Now I’m meeting my Swedish friends and they’re taking me to the non-touristy parts of Stockholm, where people actually live. I am surprised that there are actually homeless people in Sweden and that the streets and subway system aren’t sparkling clean. I feel like I took the wrong message away from my government class at UT. These people don’t all come from the same cultural background and they don’t all love their government system. The government doesn’t provide everyone with everything and there is great disparity. Now that I’m coming to the important realization that not everything I’ve learnt in class is true, it makes me wonder what else I’m wrong about. This thought scares me and makes me glad I left the U.S. to see the world for myself instead of just blindly believing everything I was taught.
But tonight, I brush off all deep thoughts as I go out to the Stockholm city center with my hostel-mates. One of which, is an Australian, traveling alone of course.
Today is the first day it is raining since I’ve arrived and similar to Venice, the city is a completely different place when it rains. The sky is no longer filled with blazing sunlight at 6 am. It makes it easier to leave Stockholm and I like to think that Stockholm is crying because I left (just like Venice, Florence, and Rome did).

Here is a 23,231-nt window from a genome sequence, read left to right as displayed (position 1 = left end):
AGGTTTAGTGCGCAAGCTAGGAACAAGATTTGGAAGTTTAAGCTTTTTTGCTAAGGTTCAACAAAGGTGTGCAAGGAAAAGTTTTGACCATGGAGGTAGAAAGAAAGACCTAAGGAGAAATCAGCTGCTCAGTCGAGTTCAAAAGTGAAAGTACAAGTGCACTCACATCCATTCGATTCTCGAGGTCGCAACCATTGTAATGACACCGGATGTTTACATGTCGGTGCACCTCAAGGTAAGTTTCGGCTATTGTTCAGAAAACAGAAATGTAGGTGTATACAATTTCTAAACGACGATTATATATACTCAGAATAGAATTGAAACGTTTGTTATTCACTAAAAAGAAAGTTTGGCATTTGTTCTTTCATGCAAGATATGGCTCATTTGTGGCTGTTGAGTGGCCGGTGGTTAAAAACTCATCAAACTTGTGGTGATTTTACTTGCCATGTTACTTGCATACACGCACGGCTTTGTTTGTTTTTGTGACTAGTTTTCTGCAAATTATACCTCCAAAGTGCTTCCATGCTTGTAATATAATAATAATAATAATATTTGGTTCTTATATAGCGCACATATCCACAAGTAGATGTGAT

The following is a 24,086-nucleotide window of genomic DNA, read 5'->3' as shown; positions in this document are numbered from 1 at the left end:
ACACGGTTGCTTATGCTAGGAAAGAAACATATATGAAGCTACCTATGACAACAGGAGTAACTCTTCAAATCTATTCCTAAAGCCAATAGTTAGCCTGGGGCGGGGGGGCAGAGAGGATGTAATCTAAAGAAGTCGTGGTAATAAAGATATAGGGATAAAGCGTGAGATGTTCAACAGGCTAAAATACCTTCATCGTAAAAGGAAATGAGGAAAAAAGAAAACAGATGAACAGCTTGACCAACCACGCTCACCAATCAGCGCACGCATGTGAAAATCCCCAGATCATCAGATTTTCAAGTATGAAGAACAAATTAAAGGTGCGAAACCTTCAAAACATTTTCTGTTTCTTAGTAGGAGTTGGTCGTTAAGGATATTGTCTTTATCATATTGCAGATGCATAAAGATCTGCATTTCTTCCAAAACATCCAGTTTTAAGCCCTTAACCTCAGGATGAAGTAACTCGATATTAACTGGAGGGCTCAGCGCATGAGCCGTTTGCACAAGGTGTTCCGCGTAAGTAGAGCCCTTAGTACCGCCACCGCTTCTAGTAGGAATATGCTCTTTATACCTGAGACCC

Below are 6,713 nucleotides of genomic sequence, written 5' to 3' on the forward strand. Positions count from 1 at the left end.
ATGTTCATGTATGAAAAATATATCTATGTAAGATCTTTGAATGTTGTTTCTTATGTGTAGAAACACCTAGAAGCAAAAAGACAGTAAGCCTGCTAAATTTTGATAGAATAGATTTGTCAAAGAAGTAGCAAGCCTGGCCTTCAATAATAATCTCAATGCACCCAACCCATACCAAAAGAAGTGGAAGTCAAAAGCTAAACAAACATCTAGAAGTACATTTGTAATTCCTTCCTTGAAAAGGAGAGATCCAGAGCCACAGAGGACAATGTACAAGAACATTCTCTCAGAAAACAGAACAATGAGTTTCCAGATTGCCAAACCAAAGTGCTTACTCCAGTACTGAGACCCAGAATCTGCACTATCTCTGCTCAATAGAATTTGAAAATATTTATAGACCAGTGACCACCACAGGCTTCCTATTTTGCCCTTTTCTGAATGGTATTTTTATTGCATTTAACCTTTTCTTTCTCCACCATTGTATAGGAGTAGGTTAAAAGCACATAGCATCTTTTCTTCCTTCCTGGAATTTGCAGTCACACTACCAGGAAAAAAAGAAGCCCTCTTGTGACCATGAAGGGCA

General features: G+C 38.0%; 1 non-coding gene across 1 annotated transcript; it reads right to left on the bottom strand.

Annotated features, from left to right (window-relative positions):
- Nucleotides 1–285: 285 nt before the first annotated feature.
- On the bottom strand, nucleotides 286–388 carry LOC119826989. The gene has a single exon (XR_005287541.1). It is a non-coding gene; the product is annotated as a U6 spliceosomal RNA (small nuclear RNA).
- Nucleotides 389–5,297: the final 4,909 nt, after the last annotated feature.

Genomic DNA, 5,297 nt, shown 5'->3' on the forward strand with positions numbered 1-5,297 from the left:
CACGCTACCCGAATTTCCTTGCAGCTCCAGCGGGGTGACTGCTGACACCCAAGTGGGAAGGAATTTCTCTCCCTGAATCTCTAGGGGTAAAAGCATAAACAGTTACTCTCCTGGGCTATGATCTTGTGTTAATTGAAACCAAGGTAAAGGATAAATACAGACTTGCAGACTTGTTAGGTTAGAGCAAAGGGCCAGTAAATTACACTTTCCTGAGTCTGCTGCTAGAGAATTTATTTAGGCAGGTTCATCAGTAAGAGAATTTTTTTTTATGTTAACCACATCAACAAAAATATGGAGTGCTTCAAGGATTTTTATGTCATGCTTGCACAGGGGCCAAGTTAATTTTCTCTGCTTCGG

During my hour-and-a-half bus ride back to the airport, I am saddened to see that the highway intersections could easily be mistaken as American. If you look quickly, all you see is concrete and a pair of beckoning Golden Arches. Globalization is both completely natural and theoretically good (Why would there be supply without demand?), yet, I feel like apologizing on behalf of my country.
*Australians are some of the greatest people you’ll meet. I’ve met many during my trips around Europe. What makes them different from most other travelers is that they tend to travel alone. When I meet an outgoing person traveling alone, they are almost invariably Australian. That’s the key word: outgoing. Most lone wolf travelers are independent; but, not all of them are gregarious.
It was through these various experiences with Australians that I became inspired to travel alone as well. We are well into exam time here at the University of Bath and as a result, not many people have matching free-time schedules. I decided that this wouldn’t stop me from traveling to one of the countries I most anticipated to visit: Sweden. I would be an Australian: travel alone and meet friends along the way. Loners don’t have to appear creepy and weird and I would try my best not to be.